At the time, it seemed like a good idea to me: I wanted to be sure that my students were safe in my classroom. But on the first day of training, I was horrified.
I learned that these techniques were adapted from those used in psychiatric wards and high-security prisons.
In the most severe cases, I would be required to follow an exact procedure that involved me and at least one other fully grown adult holding my preschoolers’ tiny bodies face-down on the floor with their hands restrained behind their backs. As stated in the training manual, I would be required to hold my students in this position for as long as it took to calm them down.
I thought to myself, “Holding a child face-down on the ground and pinning their hands behind their backs is supposed to calm them down?”
To me, it seemed like a humiliating, disempowering, brutal, and potentially harmful thing to do to any child, especially to a tiny preschooler. I later learned from further research that “Physical Restraint Training” is currently required by law for schools nationwide as an approved method of behavior intervention.
The instructor of the training session that I attended was a portly, middle-aged man who had used the restraint technique numerous times on emotionally disturbed high school boys. I approached him and asked, “So, let me get this straight. You’re telling me that I am supposed to flip my preschool kids onto their faces, pin them to the ground—the same exact way you do with your fully grown, adult students—and the goal of this technique is to calm them down?”
He replied curtly, “Yep.”
I excused myself from the training session and made a phone call to the supervisor of the Special Education Department in my school district.
“I don’t agree with this approach,” I said, “I refuse to treat my students this way, under any circumstances.”
“But—you are required to be certified in ‘Physical Restraint Training’. You have to comply with this district’s policies,” she said.
“What do you mean?” I asked.
“If you don’t complete the training, then you will be held personally liable for any injuries that happen in your classroom…. This school district will not be held responsible,” my supervisor told me.
This was the galvanizing moment: I realized that our education system had failed our children.
I realized that the modern-day education system was frantically busy trying to force round pegs (our kids) into square holes.
The next day, I signed my resignation letter and quit my teaching job.
I had reached a point of no return. I was unwilling to compromise my integrity in order to keep my foot in the door of a stable job that required me to harm children. I emancipated myself and walked off the plantation. I was completely checking out of what I now believe to be a failed system. I walked away and started investing my time and energy into something new and different. But I wasn’t giving up: I was preparing to follow a higher calling.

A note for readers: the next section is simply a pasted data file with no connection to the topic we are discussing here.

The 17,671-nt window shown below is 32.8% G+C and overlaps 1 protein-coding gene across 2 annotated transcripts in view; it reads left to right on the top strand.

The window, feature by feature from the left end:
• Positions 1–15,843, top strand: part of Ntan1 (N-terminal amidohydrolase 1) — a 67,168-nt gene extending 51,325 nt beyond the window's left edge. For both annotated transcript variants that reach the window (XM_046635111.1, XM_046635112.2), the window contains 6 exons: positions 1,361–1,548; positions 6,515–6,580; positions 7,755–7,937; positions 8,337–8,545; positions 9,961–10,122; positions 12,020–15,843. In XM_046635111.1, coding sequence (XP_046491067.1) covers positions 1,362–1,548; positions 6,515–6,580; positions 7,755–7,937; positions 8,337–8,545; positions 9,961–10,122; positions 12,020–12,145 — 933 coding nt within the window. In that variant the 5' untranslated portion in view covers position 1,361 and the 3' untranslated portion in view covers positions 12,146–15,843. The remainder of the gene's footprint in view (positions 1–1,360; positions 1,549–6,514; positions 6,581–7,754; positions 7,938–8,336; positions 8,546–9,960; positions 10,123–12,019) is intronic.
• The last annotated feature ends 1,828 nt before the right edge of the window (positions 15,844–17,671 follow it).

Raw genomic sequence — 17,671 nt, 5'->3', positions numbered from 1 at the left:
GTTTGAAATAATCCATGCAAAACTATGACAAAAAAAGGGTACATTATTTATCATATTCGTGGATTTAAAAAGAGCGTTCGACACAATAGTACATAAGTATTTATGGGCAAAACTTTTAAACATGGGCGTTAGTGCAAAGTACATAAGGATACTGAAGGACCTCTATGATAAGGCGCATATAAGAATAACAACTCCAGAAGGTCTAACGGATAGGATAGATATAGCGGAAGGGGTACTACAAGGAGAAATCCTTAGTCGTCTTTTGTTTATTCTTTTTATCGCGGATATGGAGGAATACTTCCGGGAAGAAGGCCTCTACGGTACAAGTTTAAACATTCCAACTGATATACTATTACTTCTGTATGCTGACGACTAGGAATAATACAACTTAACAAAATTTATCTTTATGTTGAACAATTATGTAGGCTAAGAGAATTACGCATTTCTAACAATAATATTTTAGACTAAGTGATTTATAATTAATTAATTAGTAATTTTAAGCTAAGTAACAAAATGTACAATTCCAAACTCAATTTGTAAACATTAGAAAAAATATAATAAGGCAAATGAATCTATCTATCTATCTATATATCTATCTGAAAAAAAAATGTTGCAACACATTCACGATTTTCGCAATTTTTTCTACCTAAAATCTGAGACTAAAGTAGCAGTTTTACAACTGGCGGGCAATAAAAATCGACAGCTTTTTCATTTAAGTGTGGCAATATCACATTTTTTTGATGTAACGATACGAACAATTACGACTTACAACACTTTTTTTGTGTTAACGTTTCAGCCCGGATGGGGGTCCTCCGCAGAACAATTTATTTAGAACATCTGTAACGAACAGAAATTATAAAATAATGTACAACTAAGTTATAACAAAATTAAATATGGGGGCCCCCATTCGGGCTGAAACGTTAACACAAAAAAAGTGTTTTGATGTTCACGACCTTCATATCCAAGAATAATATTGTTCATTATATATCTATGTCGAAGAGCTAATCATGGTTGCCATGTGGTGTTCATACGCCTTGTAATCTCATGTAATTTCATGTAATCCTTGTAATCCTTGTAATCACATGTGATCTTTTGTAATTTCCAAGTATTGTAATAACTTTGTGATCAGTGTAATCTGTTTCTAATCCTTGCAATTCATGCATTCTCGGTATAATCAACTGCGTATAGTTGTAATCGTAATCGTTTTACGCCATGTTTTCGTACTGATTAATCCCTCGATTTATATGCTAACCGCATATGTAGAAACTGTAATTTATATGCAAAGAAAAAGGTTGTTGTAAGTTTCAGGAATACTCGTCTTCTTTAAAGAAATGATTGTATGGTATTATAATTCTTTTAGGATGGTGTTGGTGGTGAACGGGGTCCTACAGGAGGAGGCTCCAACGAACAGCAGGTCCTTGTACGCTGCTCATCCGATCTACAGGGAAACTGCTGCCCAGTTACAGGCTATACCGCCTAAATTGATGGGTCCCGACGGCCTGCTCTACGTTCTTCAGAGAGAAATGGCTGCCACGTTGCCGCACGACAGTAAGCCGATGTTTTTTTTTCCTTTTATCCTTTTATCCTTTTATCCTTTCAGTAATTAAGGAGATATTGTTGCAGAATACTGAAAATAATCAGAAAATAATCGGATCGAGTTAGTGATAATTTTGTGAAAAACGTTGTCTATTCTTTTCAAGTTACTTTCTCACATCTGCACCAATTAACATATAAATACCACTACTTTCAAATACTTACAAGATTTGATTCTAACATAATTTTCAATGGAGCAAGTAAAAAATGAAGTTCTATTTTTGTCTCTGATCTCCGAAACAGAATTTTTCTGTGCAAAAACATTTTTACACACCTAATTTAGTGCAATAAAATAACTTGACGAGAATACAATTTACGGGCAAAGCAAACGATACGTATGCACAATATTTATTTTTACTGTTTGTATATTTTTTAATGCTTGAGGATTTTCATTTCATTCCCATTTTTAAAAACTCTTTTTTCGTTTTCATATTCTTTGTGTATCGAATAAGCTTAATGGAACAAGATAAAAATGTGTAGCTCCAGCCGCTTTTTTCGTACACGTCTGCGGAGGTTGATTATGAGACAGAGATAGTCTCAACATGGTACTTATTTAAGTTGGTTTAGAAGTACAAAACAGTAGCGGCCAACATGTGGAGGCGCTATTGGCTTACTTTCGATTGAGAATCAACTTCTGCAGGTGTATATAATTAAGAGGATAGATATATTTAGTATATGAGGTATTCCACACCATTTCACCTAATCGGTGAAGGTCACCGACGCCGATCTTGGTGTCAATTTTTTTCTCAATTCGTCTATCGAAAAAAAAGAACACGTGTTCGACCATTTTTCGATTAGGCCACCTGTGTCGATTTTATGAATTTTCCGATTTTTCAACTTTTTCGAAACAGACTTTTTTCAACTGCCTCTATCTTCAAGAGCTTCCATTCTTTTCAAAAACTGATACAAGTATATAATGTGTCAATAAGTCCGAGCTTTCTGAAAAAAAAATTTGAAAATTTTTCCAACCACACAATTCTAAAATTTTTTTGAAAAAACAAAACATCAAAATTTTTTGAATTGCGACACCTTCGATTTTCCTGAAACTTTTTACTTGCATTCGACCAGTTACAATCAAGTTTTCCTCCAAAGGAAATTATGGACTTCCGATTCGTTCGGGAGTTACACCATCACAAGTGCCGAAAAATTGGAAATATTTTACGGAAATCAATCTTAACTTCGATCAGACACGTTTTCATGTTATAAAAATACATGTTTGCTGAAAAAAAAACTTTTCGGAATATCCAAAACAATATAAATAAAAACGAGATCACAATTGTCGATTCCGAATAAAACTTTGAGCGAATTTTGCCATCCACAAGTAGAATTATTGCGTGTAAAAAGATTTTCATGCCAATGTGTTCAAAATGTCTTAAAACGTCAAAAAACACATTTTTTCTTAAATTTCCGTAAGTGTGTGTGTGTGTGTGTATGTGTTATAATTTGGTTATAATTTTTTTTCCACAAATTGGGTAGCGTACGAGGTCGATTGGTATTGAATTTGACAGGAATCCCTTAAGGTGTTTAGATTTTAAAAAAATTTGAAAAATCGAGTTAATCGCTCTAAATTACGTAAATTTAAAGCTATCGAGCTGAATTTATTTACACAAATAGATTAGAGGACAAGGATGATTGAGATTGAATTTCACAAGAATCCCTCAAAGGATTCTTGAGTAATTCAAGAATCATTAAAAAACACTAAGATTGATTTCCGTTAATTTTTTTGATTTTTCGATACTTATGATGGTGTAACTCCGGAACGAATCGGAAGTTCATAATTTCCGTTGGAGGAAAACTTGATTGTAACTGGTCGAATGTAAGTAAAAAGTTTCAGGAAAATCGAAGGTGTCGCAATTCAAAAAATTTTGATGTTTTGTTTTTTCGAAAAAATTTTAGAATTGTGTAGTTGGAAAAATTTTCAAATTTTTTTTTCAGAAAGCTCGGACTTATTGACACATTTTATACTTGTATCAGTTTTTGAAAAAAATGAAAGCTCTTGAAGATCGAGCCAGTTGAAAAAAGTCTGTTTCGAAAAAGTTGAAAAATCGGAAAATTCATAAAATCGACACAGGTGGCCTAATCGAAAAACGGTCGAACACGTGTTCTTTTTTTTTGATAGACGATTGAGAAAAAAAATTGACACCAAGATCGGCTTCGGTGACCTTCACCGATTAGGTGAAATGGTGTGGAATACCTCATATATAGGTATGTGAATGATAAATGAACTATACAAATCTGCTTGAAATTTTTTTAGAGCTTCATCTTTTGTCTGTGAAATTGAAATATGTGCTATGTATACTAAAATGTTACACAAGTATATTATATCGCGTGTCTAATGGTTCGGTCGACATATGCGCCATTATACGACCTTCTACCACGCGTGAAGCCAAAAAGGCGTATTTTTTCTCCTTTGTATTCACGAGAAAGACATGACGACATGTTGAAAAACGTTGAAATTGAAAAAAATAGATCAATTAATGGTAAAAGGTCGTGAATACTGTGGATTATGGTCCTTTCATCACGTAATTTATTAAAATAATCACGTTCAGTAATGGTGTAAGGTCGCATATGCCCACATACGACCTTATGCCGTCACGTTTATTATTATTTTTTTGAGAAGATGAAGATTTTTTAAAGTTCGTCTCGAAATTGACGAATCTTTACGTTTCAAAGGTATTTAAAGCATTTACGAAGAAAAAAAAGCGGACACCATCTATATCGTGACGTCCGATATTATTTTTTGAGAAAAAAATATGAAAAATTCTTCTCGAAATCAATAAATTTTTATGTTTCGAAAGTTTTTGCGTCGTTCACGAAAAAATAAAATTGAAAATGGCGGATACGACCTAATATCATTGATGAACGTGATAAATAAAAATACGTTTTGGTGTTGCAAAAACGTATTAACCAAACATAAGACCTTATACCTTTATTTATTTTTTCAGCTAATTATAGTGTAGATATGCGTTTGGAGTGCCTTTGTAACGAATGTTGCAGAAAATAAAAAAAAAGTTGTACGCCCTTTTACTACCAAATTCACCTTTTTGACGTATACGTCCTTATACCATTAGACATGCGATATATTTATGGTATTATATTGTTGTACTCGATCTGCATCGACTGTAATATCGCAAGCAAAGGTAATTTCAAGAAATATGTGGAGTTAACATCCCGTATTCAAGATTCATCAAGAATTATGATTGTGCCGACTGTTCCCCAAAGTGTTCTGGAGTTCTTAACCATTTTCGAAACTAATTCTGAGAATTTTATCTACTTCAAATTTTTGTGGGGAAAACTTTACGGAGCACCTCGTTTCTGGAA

I radically transformed my life over the course of the next few years. I used The STAR Method every day and recorded notes in my journals about how the exercises were impacting my life. I expanded my vision for The STAR Method to include more tools and techniques. I practiced, developed, and refined a series of physical exercises and meditation exercises to include in The STAR Method.
I designed and completed a wellness retreat in which I maintained a vow of silence for one year. During this retreat, I meditated daily. I reflected on my halcyon days as a graduate student and first-year teacher, when my naive optimism led me to believe that modern-day schools were places where children could go to learn how to be healthy, happy, peaceful, and self-empowered.
One day, I had an epiphany.
I realized that I couldn’t change a failed system from within the failed system.
I realized that I had to create an entirely new system: A radical reform.
The STAR Method that you now hold in your hands is the first instantiation of this new system. I have since written and published my vision for a holistic, experiential learning environment called The Farm School, located in a rural setting where children can learn how to be healthy and thrive in a self-sustaining community.
I moved to Central America, where I write, teach, travel, and offer seminars.
I am fascinated by the potential for a cultural revolution. By “revolution,” I am not referring to a violent one with torches and mobs of angry people. What I am proposing is a peaceful, quiet revolution—a subtle, yet powerful one—enacted from within our own hearts and minds.
A transformation from within must find its expression in the outer world.
Indeed, I believe that a cultural revolution is imminent. I believe that we are ready for something radically new.
I believe that radical reform is the only thing that can change the course of humanity, now standing at a crossroads between two radically different worldviews.
Now, I wonder: Which path will you choose?
The STAR Method: How to Heal Using Therapeutic Touch is now available on Amazon. Click here to download the ebook onto your Kindle reader.